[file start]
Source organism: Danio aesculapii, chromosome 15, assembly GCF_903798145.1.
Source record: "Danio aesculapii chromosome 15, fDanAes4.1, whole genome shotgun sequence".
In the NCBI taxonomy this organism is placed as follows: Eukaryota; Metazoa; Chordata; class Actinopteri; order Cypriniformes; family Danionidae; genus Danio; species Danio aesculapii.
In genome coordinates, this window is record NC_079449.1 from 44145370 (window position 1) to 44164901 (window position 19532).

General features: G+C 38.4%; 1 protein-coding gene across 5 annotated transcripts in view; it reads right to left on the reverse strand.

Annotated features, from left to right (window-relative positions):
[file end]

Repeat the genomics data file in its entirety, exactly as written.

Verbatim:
Source organism: Danio aesculapii, chromosome 15, assembly GCF_903798145.1.
Source record: "Danio aesculapii chromosome 15, fDanAes4.1, whole genome shotgun sequence".
In the NCBI taxonomy this organism is placed as follows: Eukaryota; Metazoa; Chordata; class Actinopteri; order Cypriniformes; family Danionidae; genus Danio; species Danio aesculapii.
In genome coordinates, this window is record NC_079449.1 from 44145370 (window position 1) to 44164901 (window position 19532).

General features: G+C 38.4%; 1 protein-coding gene across 5 annotated transcripts in view; it reads right to left on the reverse strand.

Annotated features, from left to right (window-relative positions):